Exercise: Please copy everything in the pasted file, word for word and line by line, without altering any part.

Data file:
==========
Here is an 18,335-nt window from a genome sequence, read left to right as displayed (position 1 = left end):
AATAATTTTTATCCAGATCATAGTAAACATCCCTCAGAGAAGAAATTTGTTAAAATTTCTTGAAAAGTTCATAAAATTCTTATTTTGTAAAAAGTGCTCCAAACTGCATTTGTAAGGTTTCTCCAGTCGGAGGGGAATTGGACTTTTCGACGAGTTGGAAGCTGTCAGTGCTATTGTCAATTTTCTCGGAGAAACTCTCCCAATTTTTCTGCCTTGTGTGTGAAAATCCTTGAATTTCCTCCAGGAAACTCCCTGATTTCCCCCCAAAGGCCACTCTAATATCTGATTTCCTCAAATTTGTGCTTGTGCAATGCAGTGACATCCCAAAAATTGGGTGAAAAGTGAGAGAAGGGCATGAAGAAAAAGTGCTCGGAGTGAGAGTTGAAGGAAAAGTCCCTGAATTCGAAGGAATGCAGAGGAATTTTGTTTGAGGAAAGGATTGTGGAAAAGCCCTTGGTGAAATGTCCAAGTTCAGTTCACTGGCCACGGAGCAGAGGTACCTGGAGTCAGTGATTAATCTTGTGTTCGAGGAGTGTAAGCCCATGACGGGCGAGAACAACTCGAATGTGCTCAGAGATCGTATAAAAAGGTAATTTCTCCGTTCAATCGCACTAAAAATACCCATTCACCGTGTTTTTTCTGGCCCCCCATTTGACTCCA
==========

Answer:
Here is an 18,335-nt window from a genome sequence, read left to right as displayed (position 1 = left end):
AATAATTTTTATCCAGATCATAGTAAACATCCCTCAGAGAAGAAATTTGTTAAAATTTCTTGAAAAGTTCATAAAATTCTTATTTTGTAAAAAGTGCTCCAAACTGCATTTGTAAGGTTTCTCCAGTCGGAGGGGAATTGGACTTTTCGACGAGTTGGAAGCTGTCAGTGCTATTGTCAATTTTCTCGGAGAAACTCTCCCAATTTTTCTGCCTTGTGTGTGAAAATCCTTGAATTTCCTCCAGGAAACTCCCTGATTTCCCCCCAAAGGCCACTCTAATATCTGATTTCCTCAAATTTGTGCTTGTGCAATGCAGTGACATCCCAAAAATTGGGTGAAAAGTGAGAGAAGGGCATGAAGAAAAAGTGCTCGGAGTGAGAGTTGAAGGAAAAGTCCCTGAATTCGAAGGAATGCAGAGGAATTTTGTTTGAGGAAAGGATTGTGGAAAAGCCCTTGGTGAAATGTCCAAGTTCAGTTCACTGGCCACGGAGCAGAGGTACCTGGAGTCAGTGATTAATCTTGTGTTCGAGGAGTGTAAGCCCATGACGGGCGAGAACAACTCGAATGTGCTCAGAGATCGTATAAAAAGGTAATTTCTCCGTTCAATCGCACTAAAAATACCCATTCACCGTGTTTTTTCTGGCCCCCCATTTGACTCCA